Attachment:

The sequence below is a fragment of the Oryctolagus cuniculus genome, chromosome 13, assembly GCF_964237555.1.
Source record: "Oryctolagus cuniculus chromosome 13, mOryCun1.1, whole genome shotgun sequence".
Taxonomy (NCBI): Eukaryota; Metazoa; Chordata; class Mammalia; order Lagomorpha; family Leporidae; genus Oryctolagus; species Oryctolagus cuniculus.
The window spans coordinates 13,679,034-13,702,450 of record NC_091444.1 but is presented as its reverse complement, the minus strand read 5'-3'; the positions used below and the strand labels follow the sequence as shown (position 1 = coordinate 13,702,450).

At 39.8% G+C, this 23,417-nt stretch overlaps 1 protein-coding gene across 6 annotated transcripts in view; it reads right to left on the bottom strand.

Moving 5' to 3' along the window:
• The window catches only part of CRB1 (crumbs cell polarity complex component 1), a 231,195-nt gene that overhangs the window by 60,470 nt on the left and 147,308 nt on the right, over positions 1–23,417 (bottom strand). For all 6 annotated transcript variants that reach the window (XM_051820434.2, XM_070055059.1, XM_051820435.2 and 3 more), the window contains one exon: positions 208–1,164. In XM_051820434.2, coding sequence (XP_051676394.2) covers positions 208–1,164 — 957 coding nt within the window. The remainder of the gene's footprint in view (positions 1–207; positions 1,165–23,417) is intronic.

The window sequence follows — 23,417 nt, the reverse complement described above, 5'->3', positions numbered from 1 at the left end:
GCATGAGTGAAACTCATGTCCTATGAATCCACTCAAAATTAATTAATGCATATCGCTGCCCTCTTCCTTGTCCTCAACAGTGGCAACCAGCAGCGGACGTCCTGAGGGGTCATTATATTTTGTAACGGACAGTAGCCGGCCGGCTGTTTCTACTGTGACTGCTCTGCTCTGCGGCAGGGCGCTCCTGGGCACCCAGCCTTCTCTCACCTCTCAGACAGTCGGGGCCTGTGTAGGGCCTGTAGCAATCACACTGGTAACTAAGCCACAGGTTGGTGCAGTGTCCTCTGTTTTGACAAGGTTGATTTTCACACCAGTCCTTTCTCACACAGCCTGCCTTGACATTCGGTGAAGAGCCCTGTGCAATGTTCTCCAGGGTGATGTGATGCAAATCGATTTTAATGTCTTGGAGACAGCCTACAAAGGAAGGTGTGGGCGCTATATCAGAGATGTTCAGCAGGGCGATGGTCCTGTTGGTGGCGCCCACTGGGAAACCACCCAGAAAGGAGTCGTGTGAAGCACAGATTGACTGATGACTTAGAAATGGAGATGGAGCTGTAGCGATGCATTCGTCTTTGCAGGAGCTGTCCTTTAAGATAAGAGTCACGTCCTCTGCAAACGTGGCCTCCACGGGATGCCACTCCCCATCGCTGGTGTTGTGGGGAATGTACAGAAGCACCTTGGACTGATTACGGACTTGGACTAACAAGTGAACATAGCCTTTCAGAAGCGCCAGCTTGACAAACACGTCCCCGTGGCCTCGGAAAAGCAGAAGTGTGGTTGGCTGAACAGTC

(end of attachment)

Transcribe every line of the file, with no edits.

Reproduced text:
The sequence below is a fragment of the Oryctolagus cuniculus genome, chromosome 13, assembly GCF_964237555.1.
Source record: "Oryctolagus cuniculus chromosome 13, mOryCun1.1, whole genome shotgun sequence".
Taxonomy (NCBI): Eukaryota; Metazoa; Chordata; class Mammalia; order Lagomorpha; family Leporidae; genus Oryctolagus; species Oryctolagus cuniculus.
The window spans coordinates 13,679,034-13,702,450 of record NC_091444.1 but is presented as its reverse complement, the minus strand read 5'-3'; the positions used below and the strand labels follow the sequence as shown (position 1 = coordinate 13,702,450).

At 39.8% G+C, this 23,417-nt stretch overlaps 1 protein-coding gene across 6 annotated transcripts in view; it reads right to left on the bottom strand.

Moving 5' to 3' along the window:
• The window catches only part of CRB1 (crumbs cell polarity complex component 1), a 231,195-nt gene that overhangs the window by 60,470 nt on the left and 147,308 nt on the right, over positions 1–23,417 (bottom strand). For all 6 annotated transcript variants that reach the window (XM_051820434.2, XM_070055059.1, XM_051820435.2 and 3 more), the window contains one exon: positions 208–1,164. In XM_051820434.2, coding sequence (XP_051676394.2) covers positions 208–1,164 — 957 coding nt within the window. The remainder of the gene's footprint in view (positions 1–207; positions 1,165–23,417) is intronic.

The window sequence follows — 23,417 nt, the reverse complement described above, 5'->3', positions numbered from 1 at the left end:
GCATGAGTGAAACTCATGTCCTATGAATCCACTCAAAATTAATTAATGCATATCGCTGCCCTCTTCCTTGTCCTCAACAGTGGCAACCAGCAGCGGACGTCCTGAGGGGTCATTATATTTTGTAACGGACAGTAGCCGGCCGGCTGTTTCTACTGTGACTGCTCTGCTCTGCGGCAGGGCGCTCCTGGGCACCCAGCCTTCTCTCACCTCTCAGACAGTCGGGGCCTGTGTAGGGCCTGTAGCAATCACACTGGTAACTAAGCCACAGGTTGGTGCAGTGTCCTCTGTTTTGACAAGGTTGATTTTCACACCAGTCCTTTCTCACACAGCCTGCCTTGACATTCGGTGAAGAGCCCTGTGCAATGTTCTCCAGGGTGATGTGATGCAAATCGATTTTAATGTCTTGGAGACAGCCTACAAAGGAAGGTGTGGGCGCTATATCAGAGATGTTCAGCAGGGCGATGGTCCTGTTGGTGGCGCCCACTGGGAAACCACCCAGAAAGGAGTCGTGTGAAGCACAGATTGACTGATGACTTAGAAATGGAGATGGAGCTGTAGCGATGCATTCGTCTTTGCAGGAGCTGTCCTTTAAGATAAGAGTCACGTCCTCTGCAAACGTGGCCTCCACGGGATGCCACTCCCCATCGCTGGTGTTGTGGGGAATGTACAGAAGCACCTTGGACTGATTACGGACTTGGACTAACAAGTGAACATAGCCTTTCAGAAGCGCCAGCTTGACAAACACGTCCCCGTGGCCTCGGAAAAGCAGAAGTGTGGTTGGCTGAACAGTC